The Paragons – Hey Little School Girl
The Jesters – I’m Falling in Love
The Jesters Love – No One But You
The Paragons – Stick With Me Baby
The Jesters – I Laughed
The Paragons – Twilight
Through his association with the Clovers, Winley met legendary figure, Atlantic Records mogul Ahmet Ertegün, who — unusual for a label mogul — himself wrote for The Clovers subsequent to signing them. Winley moved to New York City to work with Ertegün, where he wrote for Ruth Brown and Big Joe Turner. He then became one of the songwriters working in and around the Brill Building in the 1950s, along with figures he met and knew there such as Otis Blackwell and Jesse Stone. Winley formed a songwriting partnership with Davey Clowney, better known as Dave “Baby” Cortez, and the two began recording doo-wop groups for the newly-founded Winley Records.
A rare first press of the Paragons’ first
single, Florence, from 1957, on the
signature orange label.
Winley Records’ main acts were The Paragons and The Jesters, but they also introduced Little Anthony and the Imperials, then known as The Duponts. Then came The Jesters, students at Cooper Junior High School in Harlem who graduated from singing under an elevated train station near 120th Street to the amateur night contest at the Apollo, where Paul Winley discovered them. A brother group to The Jesters were The Paragons – described by Wiley as real hoodlums, real zip-gun, street-warring hoodlums.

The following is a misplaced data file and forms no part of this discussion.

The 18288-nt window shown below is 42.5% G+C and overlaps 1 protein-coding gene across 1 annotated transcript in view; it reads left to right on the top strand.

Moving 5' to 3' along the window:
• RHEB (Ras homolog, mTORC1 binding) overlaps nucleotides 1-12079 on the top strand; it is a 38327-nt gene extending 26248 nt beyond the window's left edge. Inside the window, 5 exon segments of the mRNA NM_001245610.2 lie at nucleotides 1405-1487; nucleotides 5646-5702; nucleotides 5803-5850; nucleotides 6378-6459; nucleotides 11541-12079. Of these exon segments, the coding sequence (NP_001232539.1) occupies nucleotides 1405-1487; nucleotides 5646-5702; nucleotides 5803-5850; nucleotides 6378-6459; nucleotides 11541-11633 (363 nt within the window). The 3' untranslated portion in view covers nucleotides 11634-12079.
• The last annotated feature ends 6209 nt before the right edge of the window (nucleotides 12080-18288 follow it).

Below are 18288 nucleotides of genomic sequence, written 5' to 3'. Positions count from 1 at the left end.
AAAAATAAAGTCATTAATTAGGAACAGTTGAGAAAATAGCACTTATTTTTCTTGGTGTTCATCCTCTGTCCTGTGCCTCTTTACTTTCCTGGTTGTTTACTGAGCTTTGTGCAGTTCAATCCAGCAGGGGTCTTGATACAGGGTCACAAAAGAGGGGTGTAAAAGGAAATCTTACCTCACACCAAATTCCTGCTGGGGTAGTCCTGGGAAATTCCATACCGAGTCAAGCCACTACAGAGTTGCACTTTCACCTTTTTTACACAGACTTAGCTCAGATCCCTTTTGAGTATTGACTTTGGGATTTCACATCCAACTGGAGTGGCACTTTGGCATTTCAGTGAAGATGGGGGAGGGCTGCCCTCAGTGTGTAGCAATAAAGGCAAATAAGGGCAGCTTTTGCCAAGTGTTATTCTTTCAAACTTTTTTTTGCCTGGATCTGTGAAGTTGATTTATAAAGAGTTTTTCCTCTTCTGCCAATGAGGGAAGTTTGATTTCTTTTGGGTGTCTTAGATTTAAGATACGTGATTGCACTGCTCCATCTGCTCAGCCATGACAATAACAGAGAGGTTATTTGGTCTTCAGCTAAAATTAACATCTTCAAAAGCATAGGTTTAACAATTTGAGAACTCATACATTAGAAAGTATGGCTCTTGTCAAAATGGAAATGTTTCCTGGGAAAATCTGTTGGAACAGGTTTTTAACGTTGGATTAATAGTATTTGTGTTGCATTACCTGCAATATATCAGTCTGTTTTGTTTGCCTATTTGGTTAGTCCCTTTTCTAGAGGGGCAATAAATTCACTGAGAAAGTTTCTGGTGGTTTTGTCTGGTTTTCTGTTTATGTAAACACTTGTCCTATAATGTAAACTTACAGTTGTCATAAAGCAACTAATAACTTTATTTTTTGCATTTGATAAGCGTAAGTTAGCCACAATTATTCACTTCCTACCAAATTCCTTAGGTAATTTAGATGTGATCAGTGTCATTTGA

Much less known is the Winley records follow-up to The Paragons Meet The Jesters, The Paragons Vs. The Jesters – WAR! as shown below. This features later, less successful sides, but with some wonderful songs nonetheless.
The Paragons Vs. The Jesters WAR! Side 1
The Paragons Vs. The Jesters WAR! Side 2
Side 1 Playlist – The Jesters
Come Let Me Show You
Down In Uncle Henry’s Basement
That’s How It Goes
Side 2 Playlist – The Paragons
Kneel and Pray
Just A Memory
Florence Don’t Leave Me
Don’t Cry Baby
So You Will Know
Two Hearts Are Better Than One
Several tracks from the Paragons and The Jesters never made it to either compilation, but were included on this one, and are presented here, along with some great tracks from the labels other groups, The Quinns and The Collegians.
Selected Tracks from Everybody Digs The Boss Record Hop
The Jesters – The Plea
The Jesters – Oh Baby
The Paragons – Doll Baby
The Collegians – Zoom Zoom Zoom
The Collegians – Let’s Go For A Ride
The Quinns – Hong Kong
The Quinns – Oh Starlight